a dynamic connectivity matrix: depression, facilitation, and STDP
neuronal avalanches and neuronal delay
scalefree networks by selforganization and Hebbian learning
Teaching methods and general organization 
The classes are highly interactive ("learning by doing"), and normally proceed according to the following outline: First, the biological context (e.g. a paper or a specific topic) is presented. Second, the mathematical methods that are necessary for modeling the respective topic are gently introduced. Finally, the students will go ahead with implementing the complete model (or parts of it), and carrying out simulations with different (sets of) parameters, and interpret their simulation results. The homework usually builds up on the class context and typically consists of specific questions which the students have to resolve by programming corresponding computer simulations. The homework will be briefly discussed at the beginning of the next class. Each student should give his or her best in doing the home assignments, as they are an excellent way for learning & deepening teaching matters, and examination training. For each topic, each student’s mathematical background will taken into account. This means that the class offers a high degree of flexibility with respect to teaching topics. The guiding idea is not to just pass indiscriminately through all teaching topics, but rather to advance to the next topic if and only if each student has developed a sufficient grasp. In this way, the students will gather motivation and finally enjoy doing programming and mathematics. 
Official assessment of learning outcomes 
Examinationbased assessment The evaluation consists of a questionnaire about mathematics, about Matlab programming, and finally some assignments similar to the homework. The purpose of the examination is to evaluate in how far the students understood the mathematical methods, models, and the programs. Furthermore, the test also shows in how far the students have understood to evaluate simulation results.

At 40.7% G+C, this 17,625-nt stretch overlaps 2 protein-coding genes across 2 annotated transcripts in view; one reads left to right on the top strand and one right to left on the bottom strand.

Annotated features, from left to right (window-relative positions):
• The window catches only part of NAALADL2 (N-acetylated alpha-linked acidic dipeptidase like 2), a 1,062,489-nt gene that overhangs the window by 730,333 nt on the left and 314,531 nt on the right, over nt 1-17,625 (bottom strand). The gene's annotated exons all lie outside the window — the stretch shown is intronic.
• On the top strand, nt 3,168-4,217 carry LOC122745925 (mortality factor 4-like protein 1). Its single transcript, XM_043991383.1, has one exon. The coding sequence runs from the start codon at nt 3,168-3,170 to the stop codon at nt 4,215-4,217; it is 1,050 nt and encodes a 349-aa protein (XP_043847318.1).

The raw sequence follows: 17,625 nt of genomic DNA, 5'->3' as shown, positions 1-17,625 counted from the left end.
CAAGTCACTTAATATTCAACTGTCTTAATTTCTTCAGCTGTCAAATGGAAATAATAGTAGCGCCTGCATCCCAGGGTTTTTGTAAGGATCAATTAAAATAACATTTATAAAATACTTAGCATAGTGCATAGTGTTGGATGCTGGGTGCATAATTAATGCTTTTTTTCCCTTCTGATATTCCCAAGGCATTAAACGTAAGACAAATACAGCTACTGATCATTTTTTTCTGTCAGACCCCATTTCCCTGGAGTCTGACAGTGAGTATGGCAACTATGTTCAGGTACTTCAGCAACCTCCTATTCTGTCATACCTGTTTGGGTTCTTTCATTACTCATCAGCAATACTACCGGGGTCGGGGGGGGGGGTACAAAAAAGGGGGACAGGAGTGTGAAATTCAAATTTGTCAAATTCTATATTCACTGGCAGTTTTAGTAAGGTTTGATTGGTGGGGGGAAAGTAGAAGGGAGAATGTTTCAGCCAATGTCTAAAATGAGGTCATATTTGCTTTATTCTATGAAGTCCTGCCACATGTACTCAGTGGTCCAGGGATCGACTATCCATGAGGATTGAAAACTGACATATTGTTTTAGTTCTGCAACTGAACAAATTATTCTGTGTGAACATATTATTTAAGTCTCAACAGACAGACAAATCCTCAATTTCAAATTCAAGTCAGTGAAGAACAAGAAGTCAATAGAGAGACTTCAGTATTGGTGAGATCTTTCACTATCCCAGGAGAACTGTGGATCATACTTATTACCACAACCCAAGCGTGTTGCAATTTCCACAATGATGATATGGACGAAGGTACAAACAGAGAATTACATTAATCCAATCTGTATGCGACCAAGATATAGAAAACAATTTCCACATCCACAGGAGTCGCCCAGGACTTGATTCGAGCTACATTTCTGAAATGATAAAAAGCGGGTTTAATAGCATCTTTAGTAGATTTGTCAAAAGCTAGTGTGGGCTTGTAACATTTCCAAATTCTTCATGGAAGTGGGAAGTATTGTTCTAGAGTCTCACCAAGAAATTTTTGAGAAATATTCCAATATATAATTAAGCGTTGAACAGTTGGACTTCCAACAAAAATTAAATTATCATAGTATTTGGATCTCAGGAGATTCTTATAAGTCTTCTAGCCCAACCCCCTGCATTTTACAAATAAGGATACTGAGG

Reading and study resources 
Consulteu la disponibilitat a CERCABIB
Book
„Computational Explorations in Cognitive Neuroscience”
Randall C. O’Reilly and Yuko Munakata (The MIT Press 2000)
Especially interesting are Chapters 2, 3, 4, 7, 8 
“Biophysics of Computation – Information Processing in Single Neurons”
A book written by Christof Koch (Oxford University Press 1999)
Especially interesting are Chapter 1, Chapter 4, Chapter 14, and Chapter 15 
“Spiking Neuron Models  Single Neurons, Populations, Plasticity”
Book by Wulfram Gerstner and Werner M. Kistler
Cambridge University Press (2002)
“Dynamical Systems in Neuroscience: The Geometry of Excitability and Bursting”
Book by Eugene M. Izhikevich (2007)
(The MIT Press 2007)
avaliable online 
“From Computer to Brain: Foundations of Computational Neuroscience”
Book by William W. Lytton
(Springer Verlag New York 2002)
Article
“Modeling the Mind” – Special Section about Computational Neuroscience Science 314:7594 (2006)
Several review articles of computational neuroscience from various authors, published as a special section in Science (https://www.sciencemag.org/site/feature/misc/webfeat/compneuro/)
Several review articles of computational neuroscience from various authors, published as a special section in Science (https://www.sciencemag.org/site/feature/misc/webfeat/compneuro/)